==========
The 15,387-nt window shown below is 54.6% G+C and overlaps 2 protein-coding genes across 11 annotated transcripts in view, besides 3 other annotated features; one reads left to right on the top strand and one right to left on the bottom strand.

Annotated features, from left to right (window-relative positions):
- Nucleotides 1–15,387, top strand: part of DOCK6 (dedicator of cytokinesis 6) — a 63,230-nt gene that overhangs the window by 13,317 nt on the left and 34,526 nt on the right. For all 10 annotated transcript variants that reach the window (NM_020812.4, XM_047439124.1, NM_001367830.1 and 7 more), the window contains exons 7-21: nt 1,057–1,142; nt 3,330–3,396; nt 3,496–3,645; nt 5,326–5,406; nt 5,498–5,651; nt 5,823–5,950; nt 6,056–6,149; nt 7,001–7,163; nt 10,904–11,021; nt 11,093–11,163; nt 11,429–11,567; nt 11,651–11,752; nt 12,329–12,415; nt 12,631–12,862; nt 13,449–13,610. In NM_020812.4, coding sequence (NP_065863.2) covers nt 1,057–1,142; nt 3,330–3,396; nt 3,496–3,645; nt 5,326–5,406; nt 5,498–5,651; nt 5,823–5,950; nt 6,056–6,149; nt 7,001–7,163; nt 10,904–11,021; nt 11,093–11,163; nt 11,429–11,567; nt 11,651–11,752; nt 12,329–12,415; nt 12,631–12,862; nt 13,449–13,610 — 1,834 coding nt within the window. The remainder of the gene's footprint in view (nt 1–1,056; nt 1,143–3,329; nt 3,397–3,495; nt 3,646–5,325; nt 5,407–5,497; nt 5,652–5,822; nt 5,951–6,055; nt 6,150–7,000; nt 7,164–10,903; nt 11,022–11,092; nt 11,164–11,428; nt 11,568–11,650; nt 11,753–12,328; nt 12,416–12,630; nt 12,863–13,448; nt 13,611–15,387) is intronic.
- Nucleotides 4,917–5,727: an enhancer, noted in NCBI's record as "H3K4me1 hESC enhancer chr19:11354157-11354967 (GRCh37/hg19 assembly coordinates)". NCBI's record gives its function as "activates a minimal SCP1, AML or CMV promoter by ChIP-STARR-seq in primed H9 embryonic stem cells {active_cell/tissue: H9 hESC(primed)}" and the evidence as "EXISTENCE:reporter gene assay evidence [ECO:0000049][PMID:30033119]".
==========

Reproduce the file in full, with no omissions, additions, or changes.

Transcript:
The 15,387-nt window shown below is 54.6% G+C and overlaps 2 protein-coding genes across 11 annotated transcripts in view, besides 3 other annotated features; one reads left to right on the top strand and one right to left on the bottom strand.

Annotated features, from left to right (window-relative positions):
- Nucleotides 1–15,387, top strand: part of DOCK6 (dedicator of cytokinesis 6) — a 63,230-nt gene that overhangs the window by 13,317 nt on the left and 34,526 nt on the right. For all 10 annotated transcript variants that reach the window (NM_020812.4, XM_047439124.1, NM_001367830.1 and 7 more), the window contains exons 7-21: nt 1,057–1,142; nt 3,330–3,396; nt 3,496–3,645; nt 5,326–5,406; nt 5,498–5,651; nt 5,823–5,950; nt 6,056–6,149; nt 7,001–7,163; nt 10,904–11,021; nt 11,093–11,163; nt 11,429–11,567; nt 11,651–11,752; nt 12,329–12,415; nt 12,631–12,862; nt 13,449–13,610. In NM_020812.4, coding sequence (NP_065863.2) covers nt 1,057–1,142; nt 3,330–3,396; nt 3,496–3,645; nt 5,326–5,406; nt 5,498–5,651; nt 5,823–5,950; nt 6,056–6,149; nt 7,001–7,163; nt 10,904–11,021; nt 11,093–11,163; nt 11,429–11,567; nt 11,651–11,752; nt 12,329–12,415; nt 12,631–12,862; nt 13,449–13,610 — 1,834 coding nt within the window. The remainder of the gene's footprint in view (nt 1–1,056; nt 1,143–3,329; nt 3,397–3,495; nt 3,646–5,325; nt 5,407–5,497; nt 5,652–5,822; nt 5,951–6,055; nt 6,150–7,000; nt 7,164–10,903; nt 11,022–11,092; nt 11,164–11,428; nt 11,568–11,650; nt 11,753–12,328; nt 12,416–12,630; nt 12,863–13,448; nt 13,611–15,387) is intronic.
- Nucleotides 4,917–5,727: an enhancer, noted in NCBI's record as "H3K4me1 hESC enhancer chr19:11354157-11354967 (GRCh37/hg19 assembly coordinates)". NCBI's record gives its function as "activates a minimal SCP1, AML or CMV promoter by ChIP-STARR-seq in primed H9 embryonic stem cells {active_cell/tissue: H9 hESC(primed)}" and the evidence as "EXISTENCE:reporter gene assay evidence [ECO:0000049][PMID:30033119]".